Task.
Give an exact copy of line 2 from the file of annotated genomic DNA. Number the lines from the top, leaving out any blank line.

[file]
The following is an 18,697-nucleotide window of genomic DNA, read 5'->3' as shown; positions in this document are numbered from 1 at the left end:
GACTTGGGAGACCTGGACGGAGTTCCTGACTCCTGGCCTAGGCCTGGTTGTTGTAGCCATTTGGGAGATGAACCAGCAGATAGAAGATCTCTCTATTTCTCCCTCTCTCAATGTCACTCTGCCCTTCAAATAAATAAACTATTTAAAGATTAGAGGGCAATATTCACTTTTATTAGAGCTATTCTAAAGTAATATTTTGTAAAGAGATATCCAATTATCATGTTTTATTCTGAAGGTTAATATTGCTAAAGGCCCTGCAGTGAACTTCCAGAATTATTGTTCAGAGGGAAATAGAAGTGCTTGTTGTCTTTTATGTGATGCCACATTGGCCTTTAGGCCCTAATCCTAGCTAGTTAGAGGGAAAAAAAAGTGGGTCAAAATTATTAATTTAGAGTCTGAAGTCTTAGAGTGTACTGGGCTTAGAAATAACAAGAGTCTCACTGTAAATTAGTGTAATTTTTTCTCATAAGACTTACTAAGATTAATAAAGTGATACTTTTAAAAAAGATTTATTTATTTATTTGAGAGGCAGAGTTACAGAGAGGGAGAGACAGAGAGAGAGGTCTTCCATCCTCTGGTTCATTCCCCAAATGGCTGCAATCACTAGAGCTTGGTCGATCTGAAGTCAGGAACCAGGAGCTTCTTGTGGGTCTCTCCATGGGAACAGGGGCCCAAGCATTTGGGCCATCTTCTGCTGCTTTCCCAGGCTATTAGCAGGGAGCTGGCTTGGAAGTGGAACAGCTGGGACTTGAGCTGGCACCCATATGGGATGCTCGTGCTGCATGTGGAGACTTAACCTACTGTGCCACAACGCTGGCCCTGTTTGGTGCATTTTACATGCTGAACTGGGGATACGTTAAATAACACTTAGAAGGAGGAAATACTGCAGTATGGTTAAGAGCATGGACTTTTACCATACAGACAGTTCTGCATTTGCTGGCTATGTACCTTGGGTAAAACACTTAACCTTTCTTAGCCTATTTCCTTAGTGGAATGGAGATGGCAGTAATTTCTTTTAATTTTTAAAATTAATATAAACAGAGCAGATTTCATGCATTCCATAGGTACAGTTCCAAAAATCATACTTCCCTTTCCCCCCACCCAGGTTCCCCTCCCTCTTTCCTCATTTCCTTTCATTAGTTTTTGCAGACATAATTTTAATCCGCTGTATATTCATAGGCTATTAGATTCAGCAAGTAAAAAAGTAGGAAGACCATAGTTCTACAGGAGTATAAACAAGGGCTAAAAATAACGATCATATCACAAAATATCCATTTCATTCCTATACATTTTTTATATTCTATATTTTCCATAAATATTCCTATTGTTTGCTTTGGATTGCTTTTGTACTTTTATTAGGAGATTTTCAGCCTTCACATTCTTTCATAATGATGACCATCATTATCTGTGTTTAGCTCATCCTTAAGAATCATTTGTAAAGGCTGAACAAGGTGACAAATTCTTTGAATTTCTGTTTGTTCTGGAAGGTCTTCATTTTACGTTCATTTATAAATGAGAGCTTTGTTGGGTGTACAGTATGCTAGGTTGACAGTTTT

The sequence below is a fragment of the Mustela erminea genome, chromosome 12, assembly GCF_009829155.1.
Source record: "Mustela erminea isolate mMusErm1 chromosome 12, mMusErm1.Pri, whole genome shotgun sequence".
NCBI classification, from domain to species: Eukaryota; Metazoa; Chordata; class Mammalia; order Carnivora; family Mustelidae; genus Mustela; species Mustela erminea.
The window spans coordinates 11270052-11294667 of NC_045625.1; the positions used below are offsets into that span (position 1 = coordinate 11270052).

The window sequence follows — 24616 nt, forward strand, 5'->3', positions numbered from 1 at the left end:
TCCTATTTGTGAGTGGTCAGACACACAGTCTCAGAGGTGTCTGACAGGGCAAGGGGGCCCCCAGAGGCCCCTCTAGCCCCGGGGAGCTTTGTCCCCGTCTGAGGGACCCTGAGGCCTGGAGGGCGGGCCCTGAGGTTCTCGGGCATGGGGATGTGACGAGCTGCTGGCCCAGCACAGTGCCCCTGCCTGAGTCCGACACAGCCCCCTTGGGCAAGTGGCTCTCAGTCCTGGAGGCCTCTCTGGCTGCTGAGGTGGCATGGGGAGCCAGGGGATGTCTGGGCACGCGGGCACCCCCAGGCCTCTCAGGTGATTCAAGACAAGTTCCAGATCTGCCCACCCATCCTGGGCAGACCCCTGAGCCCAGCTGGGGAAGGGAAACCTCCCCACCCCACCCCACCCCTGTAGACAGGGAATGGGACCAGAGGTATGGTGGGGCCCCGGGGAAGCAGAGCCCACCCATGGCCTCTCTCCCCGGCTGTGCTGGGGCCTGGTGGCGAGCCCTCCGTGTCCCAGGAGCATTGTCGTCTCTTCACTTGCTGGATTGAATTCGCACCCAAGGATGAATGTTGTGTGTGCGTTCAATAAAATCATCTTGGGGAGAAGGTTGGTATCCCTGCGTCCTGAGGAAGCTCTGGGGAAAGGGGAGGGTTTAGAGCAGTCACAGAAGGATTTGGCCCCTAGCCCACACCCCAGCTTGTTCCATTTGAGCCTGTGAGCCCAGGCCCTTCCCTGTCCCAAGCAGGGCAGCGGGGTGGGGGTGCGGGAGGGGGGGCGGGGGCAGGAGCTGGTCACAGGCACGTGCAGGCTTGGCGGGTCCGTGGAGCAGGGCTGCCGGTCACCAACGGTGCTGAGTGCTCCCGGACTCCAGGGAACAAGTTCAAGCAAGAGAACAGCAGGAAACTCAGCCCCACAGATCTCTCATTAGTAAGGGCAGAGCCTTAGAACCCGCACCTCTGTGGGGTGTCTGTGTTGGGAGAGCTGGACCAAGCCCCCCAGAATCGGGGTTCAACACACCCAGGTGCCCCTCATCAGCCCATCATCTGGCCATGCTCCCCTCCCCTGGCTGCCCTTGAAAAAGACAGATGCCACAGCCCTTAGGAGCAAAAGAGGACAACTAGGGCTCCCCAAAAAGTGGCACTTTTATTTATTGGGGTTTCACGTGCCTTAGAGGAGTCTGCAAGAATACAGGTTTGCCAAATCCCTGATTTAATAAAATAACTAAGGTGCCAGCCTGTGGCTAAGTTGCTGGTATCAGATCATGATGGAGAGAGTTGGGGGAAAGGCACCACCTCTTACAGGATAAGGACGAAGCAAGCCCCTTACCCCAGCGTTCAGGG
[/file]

GACTTGGGAGACCTGGACGGAGTTCCTGACTCCTGGCCTAGGCCTGGTTGTTGTAGCCATTTGGGAGATGAACCAGCAGATAGAAGATCTCTCTATTTCTCCCTCTCTCAATGTCACTCTGCCCTTCAAATAAATAAACTATTTAAAGATTAGAGGGCAATATTCACTTTTATTAGAGCTATTCTAAAGTAATATTTTGTAAAGAGATATCCAATTATCATGTTTTATTCTGAAGGTTAATATTGCTAAAGGCCCTGCAGTGAACTTCCAGAATTATTGTTCAGAGGGAAATAGAAGTGCTTGTTGTCTTTTATGTGATGCCACATTGGCCTTTAGGCCCTAATCCTAGCTAGTTAGAGGGAAAAAAAAGTGGGTCAAAATTATTAATTTAGAGTCTGAAGTCTTAGAGTGTACTGGGCTTAGAAATAACAAGAGTCTCACTGTAAATTAGTGTAATTTTTTCTCATAAGACTTACTAAGATTAATAAAGTGATACTTTTAAAAAAGATTTATTTATTTATTTGAGAGGCAGAGTTACAGAGAGGGAGAGACAGAGAGAGAGGTCTTCCATCCTCTGGTTCATTCCCCAAATGGCTGCAATCACTAGAGCTTGGTCGATCTGAAGTCAGGAACCAGGAGCTTCTTGTGGGTCTCTCCATGGGAACAGGGGCCCAAGCATTTGGGCCATCTTCTGCTGCTTTCCCAGGCTATTAGCAGGGAGCTGGCTTGGAAGTGGAACAGCTGGGACTTGAGCTGGCACCCATATGGGATGCTCGTGCTGCATGTGGAGACTTAACCTACTGTGCCACAACGCTGGCCCTGTTTGGTGCATTTTACATGCTGAACTGGGGATACGTTAAATAACACTTAGAAGGAGGAAATACTGCAGTATGGTTAAGAGCATGGACTTTTACCATACAGACAGTTCTGCATTTGCTGGCTATGTACCTTGGGTAAAACACTTAACCTTTCTTAGCCTATTTCCTTAGTGGAATGGAGATGGCAGTAATTTCTTTTAATTTTTAAAATTAATATAAACAGAGCAGATTTCATGCATTCCATAGGTACAGTTCCAAAAATCATACTTCCCTTTCCCCCCACCCAGGTTCCCCTCCCTCTTTCCTCATTTCCTTTCATTAGTTTTTGCAGACATAATTTTAATCCGCTGTATATTCATAGGCTATTAGATTCAGCAAGTAAAAAAGTAGGAAGACCATAGTTCTACAGGAGTATAAACAAGGGCTAAAAATAACGATCATATCACAAAATATCCATTTCATTCCTATACATTTTTTATATTCTATATTTTCCATAAATATTCCTATTGTTTGCTTTGGATTGCTTTTGTACTTTTATTAGGAGATTTTCAGCCTTCACATTCTTTCATAATGATGACCATCATTATCTGTGTTTAGCTCATCCTTAAGAATCATTTGTAAAGGCTGAACAAGGTGACAAATTCTTTGAATTTCTGTTTGTTCTGGAAGGTCTTCATTTTACGTTCATTTATAAATGAGAGCTTTGTTGGGTGTACAGTATGCTAGGTTGACAGTTTT